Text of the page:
Artwork © 2015 Jocelyn Patrick

Flashbacks Technique

Flashbacks cause sexual and physical abuse survivors to temporarily associate the re-experiencing of emotions and sensations associated with the abuse trauma, while simultaneously dissociating from the comfort and security of the present.


Although flashbacks may appear to be random, they are usually triggered by a “traumatic associational cue” in the form of a sensory experience of sight, sound, taste, smell and/or touch, or an event that literally or figuratively resembles some aspect of the abuse trauma. Once it has been mastered with a therapist's help, the four-step approach described can be used by the client to de-potentiate the effect of flashbacks as they occur and when trying to make sense of them afterwards. In reference to this technique, one sexual abuse survivor said it enabled her to feel more in control because "if you name it, you can tame it."

These following four steps will help in experiencing more understanding, and resulting control of the flashback experience, in the therapy setting. These steps were adapted from an approach initially developed by American psychiatrist and psychologist, Milton H. Erickson (Zieg, 2013), argueably of the most influential psychoanalysts of the 20th century.

Four Steps:

  1. When have I felt this way before?
  2. In what ways are the current situations and the past situation similar? (Setting, time of year, sight, sounds, sensations, colors, resemblance to past people, etc.)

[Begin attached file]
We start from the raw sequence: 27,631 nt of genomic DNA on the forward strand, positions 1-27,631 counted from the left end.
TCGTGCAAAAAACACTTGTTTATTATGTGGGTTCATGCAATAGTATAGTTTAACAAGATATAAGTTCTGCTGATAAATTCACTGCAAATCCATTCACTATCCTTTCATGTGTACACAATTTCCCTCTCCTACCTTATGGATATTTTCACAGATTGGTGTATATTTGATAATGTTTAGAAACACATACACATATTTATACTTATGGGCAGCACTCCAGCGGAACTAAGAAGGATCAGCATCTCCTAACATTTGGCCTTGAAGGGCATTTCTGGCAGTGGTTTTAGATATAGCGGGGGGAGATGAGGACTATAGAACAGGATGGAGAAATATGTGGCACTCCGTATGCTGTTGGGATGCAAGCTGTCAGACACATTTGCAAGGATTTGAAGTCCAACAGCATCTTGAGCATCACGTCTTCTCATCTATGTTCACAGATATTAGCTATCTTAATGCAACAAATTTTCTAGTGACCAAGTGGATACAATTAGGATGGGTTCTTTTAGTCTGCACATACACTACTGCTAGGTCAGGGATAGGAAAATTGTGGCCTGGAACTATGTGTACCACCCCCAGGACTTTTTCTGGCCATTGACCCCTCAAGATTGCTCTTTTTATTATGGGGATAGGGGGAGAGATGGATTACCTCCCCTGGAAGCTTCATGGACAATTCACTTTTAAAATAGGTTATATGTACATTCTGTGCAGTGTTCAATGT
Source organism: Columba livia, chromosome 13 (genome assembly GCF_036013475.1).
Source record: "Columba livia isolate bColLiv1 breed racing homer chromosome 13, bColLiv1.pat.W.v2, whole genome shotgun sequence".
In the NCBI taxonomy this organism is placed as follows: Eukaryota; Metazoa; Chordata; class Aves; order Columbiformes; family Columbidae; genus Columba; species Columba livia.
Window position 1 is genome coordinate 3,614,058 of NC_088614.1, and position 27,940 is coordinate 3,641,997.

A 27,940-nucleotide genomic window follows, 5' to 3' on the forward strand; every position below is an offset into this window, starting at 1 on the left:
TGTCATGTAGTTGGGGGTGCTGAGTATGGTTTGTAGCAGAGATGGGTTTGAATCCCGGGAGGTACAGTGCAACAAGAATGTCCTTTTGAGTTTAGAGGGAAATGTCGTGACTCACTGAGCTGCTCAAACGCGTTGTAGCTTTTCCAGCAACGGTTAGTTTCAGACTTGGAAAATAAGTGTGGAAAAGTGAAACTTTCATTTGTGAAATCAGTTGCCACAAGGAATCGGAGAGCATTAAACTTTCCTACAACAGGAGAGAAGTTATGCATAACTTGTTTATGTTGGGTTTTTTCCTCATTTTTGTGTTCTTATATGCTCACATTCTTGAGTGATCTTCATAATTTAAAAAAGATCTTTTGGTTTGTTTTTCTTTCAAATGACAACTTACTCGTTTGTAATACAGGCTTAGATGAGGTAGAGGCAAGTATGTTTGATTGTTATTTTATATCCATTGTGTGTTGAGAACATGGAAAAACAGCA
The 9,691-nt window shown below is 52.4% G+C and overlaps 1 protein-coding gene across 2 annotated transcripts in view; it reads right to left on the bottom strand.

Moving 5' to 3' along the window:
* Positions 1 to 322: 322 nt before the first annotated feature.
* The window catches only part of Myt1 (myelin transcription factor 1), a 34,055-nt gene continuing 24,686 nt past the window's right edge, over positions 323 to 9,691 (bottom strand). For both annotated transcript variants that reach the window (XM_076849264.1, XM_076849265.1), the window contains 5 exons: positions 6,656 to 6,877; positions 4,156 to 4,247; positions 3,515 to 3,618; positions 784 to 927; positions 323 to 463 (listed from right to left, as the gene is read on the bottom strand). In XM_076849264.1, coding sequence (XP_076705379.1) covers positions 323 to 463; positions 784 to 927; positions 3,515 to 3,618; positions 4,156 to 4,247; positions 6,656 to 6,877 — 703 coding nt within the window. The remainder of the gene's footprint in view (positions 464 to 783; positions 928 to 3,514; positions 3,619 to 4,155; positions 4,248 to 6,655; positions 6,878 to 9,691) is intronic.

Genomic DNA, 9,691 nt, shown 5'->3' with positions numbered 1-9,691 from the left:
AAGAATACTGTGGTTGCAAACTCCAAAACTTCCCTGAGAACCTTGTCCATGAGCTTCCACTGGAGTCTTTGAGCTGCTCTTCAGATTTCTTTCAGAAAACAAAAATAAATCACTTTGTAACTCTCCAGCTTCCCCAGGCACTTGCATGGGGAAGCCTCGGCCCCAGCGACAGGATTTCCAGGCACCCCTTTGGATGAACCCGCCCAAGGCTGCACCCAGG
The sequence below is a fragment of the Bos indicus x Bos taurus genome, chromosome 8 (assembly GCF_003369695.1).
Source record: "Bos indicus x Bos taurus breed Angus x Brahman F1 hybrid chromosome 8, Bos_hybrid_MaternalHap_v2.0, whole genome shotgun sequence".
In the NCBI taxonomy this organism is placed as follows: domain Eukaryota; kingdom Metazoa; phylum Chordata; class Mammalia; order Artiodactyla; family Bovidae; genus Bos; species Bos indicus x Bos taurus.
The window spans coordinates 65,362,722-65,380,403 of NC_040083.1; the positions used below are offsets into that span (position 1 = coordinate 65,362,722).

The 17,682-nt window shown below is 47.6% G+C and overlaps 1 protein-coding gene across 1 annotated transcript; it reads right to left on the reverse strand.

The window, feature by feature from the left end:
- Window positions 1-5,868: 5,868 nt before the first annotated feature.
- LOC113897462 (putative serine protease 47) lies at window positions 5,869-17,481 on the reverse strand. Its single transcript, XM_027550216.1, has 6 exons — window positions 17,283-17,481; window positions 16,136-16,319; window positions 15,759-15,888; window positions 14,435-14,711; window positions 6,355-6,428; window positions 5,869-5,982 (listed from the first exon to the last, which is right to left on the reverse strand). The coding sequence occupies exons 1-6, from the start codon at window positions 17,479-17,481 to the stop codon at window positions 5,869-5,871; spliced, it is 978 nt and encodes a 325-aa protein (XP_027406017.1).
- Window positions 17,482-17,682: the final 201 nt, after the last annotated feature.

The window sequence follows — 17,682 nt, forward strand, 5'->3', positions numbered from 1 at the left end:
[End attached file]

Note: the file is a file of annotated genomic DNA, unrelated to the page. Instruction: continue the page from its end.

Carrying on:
3. How is the current situation different from the situation in the past in which I felt similar feelings? (Self, setting, people, sensory experience, life circumstances, personal resources, ability to choose.)
  4. What actions, if any, do I want to take to feel better in the present? (safe place, containment, grounding.)

While these steps may seem simple and self explanatory, it can be very hard to come to any objective conclusion during a flashback. I keep a small notebook with me at all times, including placing it inside my purse when I leave home. Once I'm grounded enough to do so, I write down everything I can remember about the flashback.

Before completing the first four steps, I ask myself:

  1. “What happened just now?”
  2. “What details can I recall?”
  3. “How did I feel during the flashback?”
  4. “How do I feel now?”

Afterwards, I then complete the four step approach. This way, I have a detailed record of my feelings, along with details of the flashback, to help me later in my next therapy session. Once I finish writing out the four step approach, I close the notebook immediately, and put it somewhere safe. This enables me to use containment until I'm with my therapist. Then, I can go back and slowly process the memory safely once I'm with my therapist, who can guide me through it.

Important Notes:

I do this strictly for working with my therapist. I would not advise anyone to write anything other than the first four steps if you can't emotionally do so for whatever reason (when its not a good time, place, or too emotionally painful).

Keep in mind, I do not read through what I have written again once I have taken these steps until I am with my therapist. I would not advise anyone to try and process any memory/flashback without the help of a qualified counselor/ therapist.


Original Source:
Two Rivers Psychiatric Hospital. (2003). Rules for Recovery. [patient informational handout].

Patient Handout Transcribed From:
Zeig, J. K. (2013). Ericksonian methods: The essence Of The story. New York, NY: Routledge [originally published by Psychology Press, 1994]